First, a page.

PC 144 From snow and ice to tropical warmth

Travel in the winter in the UK is always weather-dependent and no more so if you’re booked to fly to Rio de Janeiro, departing 1125 on the penultimate day of January. When it’s good and the traffic flows, this 65 mile trip normally takes 90 minutes from our apartment, minutes from the sea in Hove. Part of the journey is around the London Orbital Ring Road, known officially as the M25 and unofficially at times as a carpark. Add the peak traffic times of 0630-0900 into the mix, throw in a weather forecast of snow and sub-zero temperatures and suddenly you start to look for an alternative. Suffice to say, after many telephones calls, we secure a room for the night before our flight at the Thistle Hotel at the North West corner of the airport runway and Jon is happy to drive us. BA’s Terminal 5 actually has its own hotel, operated by Sofitel: just roll out of bed and roll across the concourse to check-in? Well, if you want to part with £325 and if you’re quick enough; it was fully booked!

The Thistle does what it says on the tin; clean, comfy bed and bathroom, good soundproofing and somewhere to eat. You could niggle about the fact that the bathroom door scrapes against the loo, or that the loo roll holder has been positioned so close to the receptacle that you have a choice, sit askew or accept the loo roll is wedged into your flank, but actually it is OK. Like all places where the majority of its occupants only stay one night, the ambience needs to be pumped in through the air conditioning. I see some of the minority, those in huddled groups enjoying, for example, an ‘off-site’ meeting to discuss managing ‘work from home’, or some-such. All the delightful male staff seem to be related and have a look of a Bradford-born Asian; the females, equally delightful, for some reason are no taller than 5 feet; so weird it’s noticeable!!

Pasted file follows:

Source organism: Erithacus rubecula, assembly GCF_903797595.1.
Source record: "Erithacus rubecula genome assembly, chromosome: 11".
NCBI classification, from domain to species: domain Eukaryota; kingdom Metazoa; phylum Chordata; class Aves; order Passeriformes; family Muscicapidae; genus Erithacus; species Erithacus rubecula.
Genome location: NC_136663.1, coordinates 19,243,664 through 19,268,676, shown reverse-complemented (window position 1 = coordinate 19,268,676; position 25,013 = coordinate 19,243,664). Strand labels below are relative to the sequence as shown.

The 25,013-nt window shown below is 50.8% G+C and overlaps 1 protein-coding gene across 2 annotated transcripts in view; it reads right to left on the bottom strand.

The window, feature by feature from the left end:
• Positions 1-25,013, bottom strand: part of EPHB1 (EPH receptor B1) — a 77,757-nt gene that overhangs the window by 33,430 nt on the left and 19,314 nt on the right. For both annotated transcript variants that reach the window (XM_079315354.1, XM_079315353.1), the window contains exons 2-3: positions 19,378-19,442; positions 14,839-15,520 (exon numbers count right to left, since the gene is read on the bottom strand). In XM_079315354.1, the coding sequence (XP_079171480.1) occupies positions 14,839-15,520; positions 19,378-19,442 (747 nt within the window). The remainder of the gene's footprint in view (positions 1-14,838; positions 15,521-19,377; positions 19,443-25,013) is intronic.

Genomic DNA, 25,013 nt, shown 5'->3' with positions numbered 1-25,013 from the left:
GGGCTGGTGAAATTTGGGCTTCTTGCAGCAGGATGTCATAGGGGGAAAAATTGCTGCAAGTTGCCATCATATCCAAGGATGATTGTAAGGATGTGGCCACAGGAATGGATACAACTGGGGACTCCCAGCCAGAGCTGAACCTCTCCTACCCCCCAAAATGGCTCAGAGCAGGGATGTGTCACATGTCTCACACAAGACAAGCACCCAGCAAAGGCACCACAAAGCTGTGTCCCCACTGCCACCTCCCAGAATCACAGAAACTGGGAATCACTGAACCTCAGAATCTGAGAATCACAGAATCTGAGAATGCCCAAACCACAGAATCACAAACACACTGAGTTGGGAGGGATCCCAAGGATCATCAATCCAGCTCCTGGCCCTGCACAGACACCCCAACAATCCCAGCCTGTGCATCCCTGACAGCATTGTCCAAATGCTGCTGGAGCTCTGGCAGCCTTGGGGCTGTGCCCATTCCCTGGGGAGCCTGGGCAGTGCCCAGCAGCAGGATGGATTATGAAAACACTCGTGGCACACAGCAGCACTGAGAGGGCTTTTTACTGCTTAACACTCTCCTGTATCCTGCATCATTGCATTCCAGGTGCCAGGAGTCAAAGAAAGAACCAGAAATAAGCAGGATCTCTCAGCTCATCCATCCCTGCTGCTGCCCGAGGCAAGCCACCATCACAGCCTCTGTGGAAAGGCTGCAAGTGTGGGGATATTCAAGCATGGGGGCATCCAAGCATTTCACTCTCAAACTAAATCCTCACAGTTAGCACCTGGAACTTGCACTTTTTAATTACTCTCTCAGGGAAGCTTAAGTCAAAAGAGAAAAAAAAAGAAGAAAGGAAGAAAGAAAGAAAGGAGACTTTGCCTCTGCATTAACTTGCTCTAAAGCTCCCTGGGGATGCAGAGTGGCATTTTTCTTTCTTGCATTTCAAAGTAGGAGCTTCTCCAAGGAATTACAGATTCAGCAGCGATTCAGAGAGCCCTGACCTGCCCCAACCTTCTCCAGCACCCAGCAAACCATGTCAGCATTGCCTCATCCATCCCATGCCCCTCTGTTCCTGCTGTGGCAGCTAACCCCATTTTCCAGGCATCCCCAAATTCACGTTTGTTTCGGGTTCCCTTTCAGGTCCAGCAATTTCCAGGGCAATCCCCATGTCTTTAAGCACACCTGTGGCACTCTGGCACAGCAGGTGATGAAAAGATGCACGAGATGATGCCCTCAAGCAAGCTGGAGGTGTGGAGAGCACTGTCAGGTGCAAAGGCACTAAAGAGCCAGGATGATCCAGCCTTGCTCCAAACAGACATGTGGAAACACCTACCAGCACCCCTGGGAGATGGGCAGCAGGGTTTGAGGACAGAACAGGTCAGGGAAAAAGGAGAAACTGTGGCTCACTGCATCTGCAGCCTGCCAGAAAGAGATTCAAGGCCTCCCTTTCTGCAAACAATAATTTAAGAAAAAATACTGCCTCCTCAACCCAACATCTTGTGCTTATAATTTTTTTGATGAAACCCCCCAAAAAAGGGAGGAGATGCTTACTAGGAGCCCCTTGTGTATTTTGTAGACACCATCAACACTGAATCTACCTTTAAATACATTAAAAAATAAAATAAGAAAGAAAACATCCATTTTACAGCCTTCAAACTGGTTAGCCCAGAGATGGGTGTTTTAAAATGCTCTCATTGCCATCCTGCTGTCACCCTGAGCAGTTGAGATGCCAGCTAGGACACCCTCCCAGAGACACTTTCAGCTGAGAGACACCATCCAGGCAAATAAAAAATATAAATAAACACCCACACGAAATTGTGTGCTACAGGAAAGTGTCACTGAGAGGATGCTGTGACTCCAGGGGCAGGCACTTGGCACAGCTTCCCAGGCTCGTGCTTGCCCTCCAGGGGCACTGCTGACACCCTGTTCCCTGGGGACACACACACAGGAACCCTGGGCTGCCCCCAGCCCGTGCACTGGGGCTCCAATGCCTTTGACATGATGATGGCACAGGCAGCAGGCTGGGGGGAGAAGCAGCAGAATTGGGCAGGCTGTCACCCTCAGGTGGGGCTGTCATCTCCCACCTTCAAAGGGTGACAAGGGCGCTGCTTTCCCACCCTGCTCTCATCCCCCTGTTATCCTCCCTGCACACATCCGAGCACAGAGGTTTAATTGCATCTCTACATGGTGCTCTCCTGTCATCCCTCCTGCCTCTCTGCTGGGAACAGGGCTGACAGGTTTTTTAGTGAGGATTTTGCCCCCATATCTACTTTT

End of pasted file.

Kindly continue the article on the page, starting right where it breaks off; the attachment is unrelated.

The Thistle Hotel has a POD (Passenger On Demand) service that runs to Terminal 5; sounds very space age! Leaving the hotel you make your way to the station, a driverless pod arrives at your beck and call and whisks you to the terminal in 5 minutes – for £5 per person. “Go through the door opposite Reception (marked Car Park A) and follow the green path and signs to T5 Pod. When you reach the steel gate enter your 4 digit code followed by the # key. Turn left and look for Station B.” Blah blah!


Wonderful if you don’t have luggage for a year, or in this case simply going back to see Celina’s Ma …… and having responded to the ‘Can you bring some …… and some …..?’ and then of course gifts for cousin’s birthday or friend’s baby. With four big suitcases as well as ‘carry on’ and no trolley in sight, we rely on Imran, an ancient grey haired Pakistani who should have had his slippers on and feet up a long time ago, to take us in his taxi; job done.

Why do I always believe the ‘bargain’ labels on scent bottles? Seems hugely expensive, a small bottle of Gucci something or D&G …… but I do because it’s Duty Free (really?) Up to the BA lounge, where James and Daphne, manning the entry desk, are too busy chatting to each other to even look up. James senses us approach,  puts out a hand, imagines I am going to place my boarding pass in it, which I do (!), scans it and waves us through. A zero score for customer service!